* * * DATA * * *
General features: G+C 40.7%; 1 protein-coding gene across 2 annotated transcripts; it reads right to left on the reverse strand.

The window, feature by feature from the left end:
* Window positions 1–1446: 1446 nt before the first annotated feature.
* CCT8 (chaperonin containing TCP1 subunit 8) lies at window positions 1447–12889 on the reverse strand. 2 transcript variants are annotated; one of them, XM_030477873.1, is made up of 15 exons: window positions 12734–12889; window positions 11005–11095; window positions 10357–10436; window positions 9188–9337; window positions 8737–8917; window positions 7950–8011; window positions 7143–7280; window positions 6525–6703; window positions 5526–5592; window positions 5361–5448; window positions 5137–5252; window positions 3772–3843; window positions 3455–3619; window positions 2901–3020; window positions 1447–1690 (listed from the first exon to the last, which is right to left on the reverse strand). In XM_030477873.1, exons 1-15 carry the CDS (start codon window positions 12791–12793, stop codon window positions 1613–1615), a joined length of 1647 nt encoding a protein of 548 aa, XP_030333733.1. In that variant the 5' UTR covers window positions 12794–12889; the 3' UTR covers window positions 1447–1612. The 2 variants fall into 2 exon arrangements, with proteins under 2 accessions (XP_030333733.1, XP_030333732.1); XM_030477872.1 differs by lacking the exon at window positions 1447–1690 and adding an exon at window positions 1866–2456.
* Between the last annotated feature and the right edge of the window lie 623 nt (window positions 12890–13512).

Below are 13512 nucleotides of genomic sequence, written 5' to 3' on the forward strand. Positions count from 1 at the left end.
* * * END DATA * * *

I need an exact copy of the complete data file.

General features: G+C 40.7%; 1 protein-coding gene across 2 annotated transcripts; it reads right to left on the reverse strand.

The window, feature by feature from the left end:
* Window positions 1–1446: 1446 nt before the first annotated feature.
* CCT8 (chaperonin containing TCP1 subunit 8) lies at window positions 1447–12889 on the reverse strand. 2 transcript variants are annotated; one of them, XM_030477873.1, is made up of 15 exons: window positions 12734–12889; window positions 11005–11095; window positions 10357–10436; window positions 9188–9337; window positions 8737–8917; window positions 7950–8011; window positions 7143–7280; window positions 6525–6703; window positions 5526–5592; window positions 5361–5448; window positions 5137–5252; window positions 3772–3843; window positions 3455–3619; window positions 2901–3020; window positions 1447–1690 (listed from the first exon to the last, which is right to left on the reverse strand). In XM_030477873.1, exons 1-15 carry the CDS (start codon window positions 12791–12793, stop codon window positions 1613–1615), a joined length of 1647 nt encoding a protein of 548 aa, XP_030333733.1. In that variant the 5' UTR covers window positions 12794–12889; the 3' UTR covers window positions 1447–1612. The 2 variants fall into 2 exon arrangements, with proteins under 2 accessions (XP_030333733.1, XP_030333732.1); XM_030477872.1 differs by lacking the exon at window positions 1447–1690 and adding an exon at window positions 1866–2456.
* Between the last annotated feature and the right edge of the window lie 623 nt (window positions 12890–13512).

Below are 13512 nucleotides of genomic sequence, written 5' to 3' on the forward strand. Positions count from 1 at the left end.